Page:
CC: Carbon Copy
BCC: Blind Carbon Copy
When you send an email to just one person, you simply put the recipient's email address where it says "to." When you have additional recipients, it is important to use these features correctly.
A carbon copy is used when sending an email that is TO certain person(s), but you also want to make another person(s) aware of that email, although it's not technically "to" them.
(Note: On all emails, all recipients can see who the email is TO and who is CCed on the email.)
For example, I want to email my BFFL and let her know that she left her bag at my house. Here's my email:
CC: My Roommate
Subject: Oops, you did it again
"Hey girl hey! You left your bag at my house last night. You can swing by and get it anytime this evening. I won't be home between 7-9pm, but my roommate will be so just get in touch with her if you need it then."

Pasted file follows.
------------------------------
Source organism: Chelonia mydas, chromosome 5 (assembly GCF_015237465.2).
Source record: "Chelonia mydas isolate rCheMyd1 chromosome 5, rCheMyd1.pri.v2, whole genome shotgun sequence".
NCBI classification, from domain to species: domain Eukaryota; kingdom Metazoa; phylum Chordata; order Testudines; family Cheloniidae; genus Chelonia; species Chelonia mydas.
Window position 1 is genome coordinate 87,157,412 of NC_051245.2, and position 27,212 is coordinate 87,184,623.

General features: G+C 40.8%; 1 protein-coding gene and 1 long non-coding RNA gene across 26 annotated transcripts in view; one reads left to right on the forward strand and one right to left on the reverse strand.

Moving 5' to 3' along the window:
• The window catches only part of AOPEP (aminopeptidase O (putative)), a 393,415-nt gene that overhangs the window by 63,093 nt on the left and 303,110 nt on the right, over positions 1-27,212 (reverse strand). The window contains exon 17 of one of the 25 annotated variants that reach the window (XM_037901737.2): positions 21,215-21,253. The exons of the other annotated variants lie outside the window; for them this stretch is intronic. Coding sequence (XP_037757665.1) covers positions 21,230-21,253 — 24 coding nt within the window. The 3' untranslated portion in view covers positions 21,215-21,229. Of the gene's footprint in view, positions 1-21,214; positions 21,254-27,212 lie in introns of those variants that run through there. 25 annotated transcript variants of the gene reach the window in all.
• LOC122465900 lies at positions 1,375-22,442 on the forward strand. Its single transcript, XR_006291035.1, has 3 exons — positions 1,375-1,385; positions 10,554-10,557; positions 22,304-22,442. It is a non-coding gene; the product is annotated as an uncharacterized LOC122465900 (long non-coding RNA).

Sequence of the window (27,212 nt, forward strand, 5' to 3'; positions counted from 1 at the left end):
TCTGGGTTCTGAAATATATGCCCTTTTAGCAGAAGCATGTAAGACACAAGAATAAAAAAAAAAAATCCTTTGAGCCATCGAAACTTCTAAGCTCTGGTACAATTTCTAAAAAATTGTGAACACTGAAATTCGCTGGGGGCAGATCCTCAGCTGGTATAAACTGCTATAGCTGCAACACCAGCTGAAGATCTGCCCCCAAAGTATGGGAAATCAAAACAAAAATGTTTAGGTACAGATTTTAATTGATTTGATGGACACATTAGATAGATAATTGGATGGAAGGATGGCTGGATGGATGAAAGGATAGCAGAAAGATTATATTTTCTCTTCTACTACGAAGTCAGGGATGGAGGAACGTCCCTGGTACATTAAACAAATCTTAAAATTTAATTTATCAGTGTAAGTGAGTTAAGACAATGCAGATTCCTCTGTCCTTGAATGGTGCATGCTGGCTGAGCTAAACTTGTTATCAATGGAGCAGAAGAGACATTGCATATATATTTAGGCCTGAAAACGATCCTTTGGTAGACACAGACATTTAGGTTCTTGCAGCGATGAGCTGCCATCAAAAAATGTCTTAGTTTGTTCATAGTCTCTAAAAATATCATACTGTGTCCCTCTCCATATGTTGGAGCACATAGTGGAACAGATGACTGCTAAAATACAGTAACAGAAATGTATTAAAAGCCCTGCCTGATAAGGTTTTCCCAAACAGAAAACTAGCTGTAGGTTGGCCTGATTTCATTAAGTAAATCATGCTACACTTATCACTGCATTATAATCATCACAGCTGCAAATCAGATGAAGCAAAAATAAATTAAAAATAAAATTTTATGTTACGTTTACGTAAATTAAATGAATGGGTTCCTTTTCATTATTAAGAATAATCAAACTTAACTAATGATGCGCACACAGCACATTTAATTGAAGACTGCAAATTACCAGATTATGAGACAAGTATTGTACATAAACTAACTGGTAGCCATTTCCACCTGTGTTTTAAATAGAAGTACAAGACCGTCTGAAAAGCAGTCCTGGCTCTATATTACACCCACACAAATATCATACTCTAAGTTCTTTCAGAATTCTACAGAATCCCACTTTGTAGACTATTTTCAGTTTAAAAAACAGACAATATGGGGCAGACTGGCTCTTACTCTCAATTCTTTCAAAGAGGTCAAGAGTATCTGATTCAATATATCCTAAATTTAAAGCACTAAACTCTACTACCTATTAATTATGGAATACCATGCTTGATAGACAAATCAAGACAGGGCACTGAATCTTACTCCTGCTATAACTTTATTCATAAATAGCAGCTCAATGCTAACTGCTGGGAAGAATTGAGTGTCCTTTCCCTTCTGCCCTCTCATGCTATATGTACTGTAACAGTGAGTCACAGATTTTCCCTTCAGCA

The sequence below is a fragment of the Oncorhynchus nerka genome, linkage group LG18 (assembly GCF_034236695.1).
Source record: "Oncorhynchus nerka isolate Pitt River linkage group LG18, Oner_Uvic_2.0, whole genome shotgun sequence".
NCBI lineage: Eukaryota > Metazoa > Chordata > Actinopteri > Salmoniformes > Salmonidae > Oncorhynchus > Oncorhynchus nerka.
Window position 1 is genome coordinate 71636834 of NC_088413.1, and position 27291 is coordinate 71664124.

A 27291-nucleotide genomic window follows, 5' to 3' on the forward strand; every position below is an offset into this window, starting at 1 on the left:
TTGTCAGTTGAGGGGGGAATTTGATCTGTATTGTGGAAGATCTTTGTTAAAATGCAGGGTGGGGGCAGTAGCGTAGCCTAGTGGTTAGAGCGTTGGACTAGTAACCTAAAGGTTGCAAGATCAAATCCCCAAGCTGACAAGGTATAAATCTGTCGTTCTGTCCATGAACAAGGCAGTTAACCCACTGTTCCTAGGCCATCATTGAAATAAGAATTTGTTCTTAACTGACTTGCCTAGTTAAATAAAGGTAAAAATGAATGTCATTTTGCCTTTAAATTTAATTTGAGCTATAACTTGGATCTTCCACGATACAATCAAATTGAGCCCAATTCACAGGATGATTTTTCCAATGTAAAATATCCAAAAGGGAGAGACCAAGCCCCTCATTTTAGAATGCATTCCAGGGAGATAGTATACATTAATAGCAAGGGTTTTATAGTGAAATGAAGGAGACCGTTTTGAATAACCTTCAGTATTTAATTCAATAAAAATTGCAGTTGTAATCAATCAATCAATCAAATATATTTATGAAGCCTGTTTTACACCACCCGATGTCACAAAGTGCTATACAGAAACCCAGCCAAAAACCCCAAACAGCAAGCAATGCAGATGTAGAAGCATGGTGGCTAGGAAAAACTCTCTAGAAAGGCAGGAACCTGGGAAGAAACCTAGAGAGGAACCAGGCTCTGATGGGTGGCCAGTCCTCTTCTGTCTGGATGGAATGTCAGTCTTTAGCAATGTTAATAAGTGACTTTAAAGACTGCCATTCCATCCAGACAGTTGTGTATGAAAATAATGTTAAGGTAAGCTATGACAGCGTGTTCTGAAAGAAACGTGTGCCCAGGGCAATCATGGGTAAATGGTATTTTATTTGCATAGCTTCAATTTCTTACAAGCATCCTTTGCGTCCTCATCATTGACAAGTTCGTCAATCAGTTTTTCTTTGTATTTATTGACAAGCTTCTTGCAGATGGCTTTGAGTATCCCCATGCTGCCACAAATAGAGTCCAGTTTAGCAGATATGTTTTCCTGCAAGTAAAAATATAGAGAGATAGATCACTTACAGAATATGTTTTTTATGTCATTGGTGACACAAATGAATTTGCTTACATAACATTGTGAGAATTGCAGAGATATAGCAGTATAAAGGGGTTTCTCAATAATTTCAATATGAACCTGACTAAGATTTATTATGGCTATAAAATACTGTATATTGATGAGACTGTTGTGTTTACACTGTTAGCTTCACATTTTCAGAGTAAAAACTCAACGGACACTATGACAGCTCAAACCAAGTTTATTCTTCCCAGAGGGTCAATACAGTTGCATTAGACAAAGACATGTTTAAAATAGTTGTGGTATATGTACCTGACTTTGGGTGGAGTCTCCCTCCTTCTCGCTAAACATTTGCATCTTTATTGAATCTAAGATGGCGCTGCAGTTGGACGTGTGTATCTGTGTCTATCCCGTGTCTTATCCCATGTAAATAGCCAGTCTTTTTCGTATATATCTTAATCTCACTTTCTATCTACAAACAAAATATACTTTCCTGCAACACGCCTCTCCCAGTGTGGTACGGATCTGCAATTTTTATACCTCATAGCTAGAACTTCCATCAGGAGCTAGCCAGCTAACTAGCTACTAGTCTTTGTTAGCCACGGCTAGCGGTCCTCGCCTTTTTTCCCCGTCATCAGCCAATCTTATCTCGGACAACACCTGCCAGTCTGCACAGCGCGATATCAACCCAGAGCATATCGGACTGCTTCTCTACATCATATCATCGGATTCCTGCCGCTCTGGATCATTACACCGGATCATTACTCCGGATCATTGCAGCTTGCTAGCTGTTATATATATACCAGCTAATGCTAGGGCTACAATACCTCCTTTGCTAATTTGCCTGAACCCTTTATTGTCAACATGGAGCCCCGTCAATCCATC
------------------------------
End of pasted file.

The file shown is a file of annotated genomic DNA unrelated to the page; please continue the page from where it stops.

My roommate definitely needs to be "copied" or CCed on this email in case my BFFL stops by while I'm not home. My BFFL needs to be equipped with my roommates email address in case she needs to reach her. Now they have knowingly been put in touch.
Now, if my mom reminds me to wish my dad a happy birthday, I will send an email TO my dad, and I will BCC my mom on the email so she knows I sent it. However, my dad doesn't necessarily need to know that my mom received the email too. The person who the email is TO does not see who is blind carbon copied on an email. However, the person(s) BCCed on an email can see who the email is TO and who is CCed:
Subject: HAPPY BIRTHDAY!!!
"Dad. Nobody had to remind me today is your birthday. I remembered, as always, on my own :) Have a great day celebrating! <3 Love, your daughter"
I will take this opportunity to say that if you are sending an email to more than 15 people, unless they are all family members who know each other very well, you should send the email TO yourself and BCC all of the recipients. Nobody wants to believe they are one of 75 people you sent this one email to.